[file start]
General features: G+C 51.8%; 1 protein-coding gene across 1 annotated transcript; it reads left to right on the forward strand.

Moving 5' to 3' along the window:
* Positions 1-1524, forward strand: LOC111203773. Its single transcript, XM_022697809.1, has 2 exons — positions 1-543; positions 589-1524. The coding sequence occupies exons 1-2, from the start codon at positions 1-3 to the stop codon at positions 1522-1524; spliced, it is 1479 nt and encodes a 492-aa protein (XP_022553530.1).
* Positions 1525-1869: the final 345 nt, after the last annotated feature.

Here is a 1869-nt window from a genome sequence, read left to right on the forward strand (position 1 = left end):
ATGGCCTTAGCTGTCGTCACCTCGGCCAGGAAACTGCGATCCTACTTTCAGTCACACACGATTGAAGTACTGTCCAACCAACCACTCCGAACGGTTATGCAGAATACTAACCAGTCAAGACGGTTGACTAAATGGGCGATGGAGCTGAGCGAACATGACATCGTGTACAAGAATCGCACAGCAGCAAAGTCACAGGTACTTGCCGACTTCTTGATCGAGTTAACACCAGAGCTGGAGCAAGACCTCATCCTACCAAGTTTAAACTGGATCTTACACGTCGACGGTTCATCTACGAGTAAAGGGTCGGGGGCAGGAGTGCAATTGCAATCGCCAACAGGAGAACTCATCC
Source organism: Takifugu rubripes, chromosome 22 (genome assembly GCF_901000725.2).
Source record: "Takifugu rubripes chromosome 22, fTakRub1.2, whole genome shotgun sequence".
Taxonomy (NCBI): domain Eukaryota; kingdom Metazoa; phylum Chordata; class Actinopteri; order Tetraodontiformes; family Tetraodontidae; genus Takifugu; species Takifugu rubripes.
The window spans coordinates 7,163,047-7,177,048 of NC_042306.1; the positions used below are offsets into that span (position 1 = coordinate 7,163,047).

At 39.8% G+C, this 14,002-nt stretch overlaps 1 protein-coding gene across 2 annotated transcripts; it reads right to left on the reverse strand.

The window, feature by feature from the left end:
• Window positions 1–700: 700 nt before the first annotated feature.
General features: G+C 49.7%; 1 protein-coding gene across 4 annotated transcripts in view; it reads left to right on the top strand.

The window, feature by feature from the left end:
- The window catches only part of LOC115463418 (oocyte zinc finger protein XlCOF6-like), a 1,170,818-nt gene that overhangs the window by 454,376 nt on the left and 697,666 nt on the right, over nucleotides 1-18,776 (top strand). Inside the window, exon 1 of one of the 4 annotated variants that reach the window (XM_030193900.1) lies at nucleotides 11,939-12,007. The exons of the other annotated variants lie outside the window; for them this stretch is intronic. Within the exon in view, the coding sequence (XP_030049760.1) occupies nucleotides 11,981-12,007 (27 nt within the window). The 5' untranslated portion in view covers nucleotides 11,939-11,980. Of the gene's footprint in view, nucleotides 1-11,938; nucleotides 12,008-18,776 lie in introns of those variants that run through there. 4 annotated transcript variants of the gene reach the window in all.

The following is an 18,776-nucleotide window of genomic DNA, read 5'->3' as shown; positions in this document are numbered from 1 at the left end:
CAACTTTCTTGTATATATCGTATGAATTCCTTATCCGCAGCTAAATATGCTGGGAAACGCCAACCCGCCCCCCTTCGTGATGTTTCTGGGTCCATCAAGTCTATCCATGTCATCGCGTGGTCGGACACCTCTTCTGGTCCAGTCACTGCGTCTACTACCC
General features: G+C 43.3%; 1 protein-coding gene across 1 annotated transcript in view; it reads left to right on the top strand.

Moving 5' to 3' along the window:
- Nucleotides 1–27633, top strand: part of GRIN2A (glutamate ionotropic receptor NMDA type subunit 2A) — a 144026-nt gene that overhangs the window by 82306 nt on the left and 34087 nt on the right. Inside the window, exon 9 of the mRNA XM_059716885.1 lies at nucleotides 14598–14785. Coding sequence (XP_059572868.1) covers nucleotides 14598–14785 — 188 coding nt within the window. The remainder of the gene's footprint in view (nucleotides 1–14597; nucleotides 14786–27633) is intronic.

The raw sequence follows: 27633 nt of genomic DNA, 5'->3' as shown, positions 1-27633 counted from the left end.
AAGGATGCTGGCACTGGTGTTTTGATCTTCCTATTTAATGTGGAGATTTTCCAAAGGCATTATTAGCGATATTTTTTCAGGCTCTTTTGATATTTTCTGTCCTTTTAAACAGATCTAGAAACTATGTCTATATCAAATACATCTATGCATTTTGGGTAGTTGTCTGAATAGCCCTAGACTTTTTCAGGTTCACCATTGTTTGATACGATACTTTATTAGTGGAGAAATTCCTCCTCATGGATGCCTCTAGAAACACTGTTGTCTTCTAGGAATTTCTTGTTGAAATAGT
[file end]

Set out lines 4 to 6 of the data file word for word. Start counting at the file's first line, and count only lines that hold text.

* Positions 1525-1869: the final 345 nt, after the last annotated feature.

Here is a 1869-nt window from a genome sequence, read left to right on the forward strand (position 1 = left end):
ATGGCCTTAGCTGTCGTCACCTCGGCCAGGAAACTGCGATCCTACTTTCAGTCACACACGATTGAAGTACTGTCCAACCAACCACTCCGAACGGTTATGCAGAATACTAACCAGTCAAGACGGTTGACTAAATGGGCGATGGAGCTGAGCGAACATGACATCGTGTACAAGAATCGCACAGCAGCAAAGTCACAGGTACTTGCCGACTTCTTGATCGAGTTAACACCAGAGCTGGAGCAAGACCTCATCCTACCAAGTTTAAACTGGATCTTACACGTCGACGGTTCATCTACGAGTAAAGGGTCGGGGGCAGGAGTGCAATTGCAATCGCCAACAGGAGAACTCATCC